Margaret Tait was one of Britain's most unique and individual artist filmmakers. Over the course of 46 years she produced over 30 films including one feature, and published three books of poetry and two volumes of short stories, while living between Orkney and Edinburgh.
Tait described her life's work as consisting of making film-poems, and denied suggestions that they were documentaries of diary films. She often quoted Lorca's phrase of "stalking the image" to define her philosophy and method, believing that if you look at an object closely enough it will speak its nature. This clarity of vision and purpose, with an attention to simple commonplace subjects, combined with a rare sense of inner rhythm and pattern, give her films a transcendental quality, while still remaining firmly rooted within the everyday. With characteristic modesty, Tait once said of her films, that they are born of "of sheer wonder and astonishment at how much can be seen in any place that you choose ... if you really look".
- Three Portrait Sketches (UK, 1951, 10min, B&W, Silent, 16mm)
Early experiments in portraiture, made in Italy. Portraits of 1: Claudia Donzelli; 2: Saulat Rahman; 3: Fernando Birri.
- A Portrait of Ga (UK, 1952, 5min Colour, sound, 16mm)
Portrait of the film maker's mother. Filmed back on Orkney.
- Where I Am Is Here (UK, 1964, 35min, B&W, sound, 16mm)
The most part of this program is dedicated to the longer form film Where I am Is Here. One of Tait's key works, this film is rich in a feeling of warmth and simplicity, evoking the human spirit within the everyday tasks and trials of its depicted citizens.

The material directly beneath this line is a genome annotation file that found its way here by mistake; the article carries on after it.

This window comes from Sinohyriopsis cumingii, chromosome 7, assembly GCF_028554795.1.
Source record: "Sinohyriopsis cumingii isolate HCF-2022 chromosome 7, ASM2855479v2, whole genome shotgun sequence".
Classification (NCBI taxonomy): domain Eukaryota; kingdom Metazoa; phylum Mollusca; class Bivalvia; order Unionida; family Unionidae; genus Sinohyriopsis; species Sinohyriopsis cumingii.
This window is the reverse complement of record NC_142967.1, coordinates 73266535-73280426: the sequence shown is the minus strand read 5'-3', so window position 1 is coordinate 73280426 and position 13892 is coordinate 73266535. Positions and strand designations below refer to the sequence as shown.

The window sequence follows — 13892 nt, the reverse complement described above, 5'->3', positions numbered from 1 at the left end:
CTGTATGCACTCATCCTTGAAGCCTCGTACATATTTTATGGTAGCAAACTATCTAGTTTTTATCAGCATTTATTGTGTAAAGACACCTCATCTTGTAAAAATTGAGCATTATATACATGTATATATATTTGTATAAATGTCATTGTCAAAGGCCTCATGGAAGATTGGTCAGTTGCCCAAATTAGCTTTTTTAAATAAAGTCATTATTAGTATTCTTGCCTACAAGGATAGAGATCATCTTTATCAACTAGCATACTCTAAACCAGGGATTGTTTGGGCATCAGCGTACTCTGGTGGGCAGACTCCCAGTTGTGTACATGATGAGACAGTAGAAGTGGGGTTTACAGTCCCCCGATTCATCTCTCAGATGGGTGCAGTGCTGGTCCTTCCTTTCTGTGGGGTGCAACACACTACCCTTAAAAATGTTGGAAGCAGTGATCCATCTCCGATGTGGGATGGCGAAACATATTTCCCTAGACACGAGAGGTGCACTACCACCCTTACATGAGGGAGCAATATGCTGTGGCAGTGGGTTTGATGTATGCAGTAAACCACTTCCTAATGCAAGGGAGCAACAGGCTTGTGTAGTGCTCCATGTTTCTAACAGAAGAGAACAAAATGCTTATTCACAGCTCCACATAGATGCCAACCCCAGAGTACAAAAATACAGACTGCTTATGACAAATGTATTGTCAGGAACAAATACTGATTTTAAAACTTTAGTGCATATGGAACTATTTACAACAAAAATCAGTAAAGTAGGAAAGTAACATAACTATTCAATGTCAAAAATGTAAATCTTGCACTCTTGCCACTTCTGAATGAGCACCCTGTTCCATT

The following notes are reproduced from the booklet Margaret Tait - Werkschau by Ute Aurand, reprinted 1999 from the original accompaniment of her 1994 film-program of Tait's work.
"Starting with a six-line script which just noted down a kind of event to occur, and recur, my aim was to construct a film with its own logic, its own correspondences within itself, its own echoes and rhymes and comparisons, all through close exploration of the everyday, the commonplace, in the city, Edinburgh, where I stayed at the time.
The music, 'Hilltop pibroch' by Hector MacAndrew, is a setting of my poem of that name, and it is played on the fiddle by Hector himself, and sung by the music-hall artiste. Lilane (Lilian Gunn), who accompanies herself on the piano-accordion." - M.T.
"Where I Am is Here uses methods of poetry and painting to tell the stoniness and beauty of a city. The city is Edinburgh and the poet is Margaret Tait. She evokes, from the interaction seeming prosaic images of the present and a haunting soundtrack, precisely those elements of dream, mystery, foreboding and wonder that enable her to understand its meaning for her." - Murray Grigor. Edinburgh Film Festival 1970
The seven titles within the film are:
- Here And Now
- Come And See This
- Out Of This World
- The Bravest Boat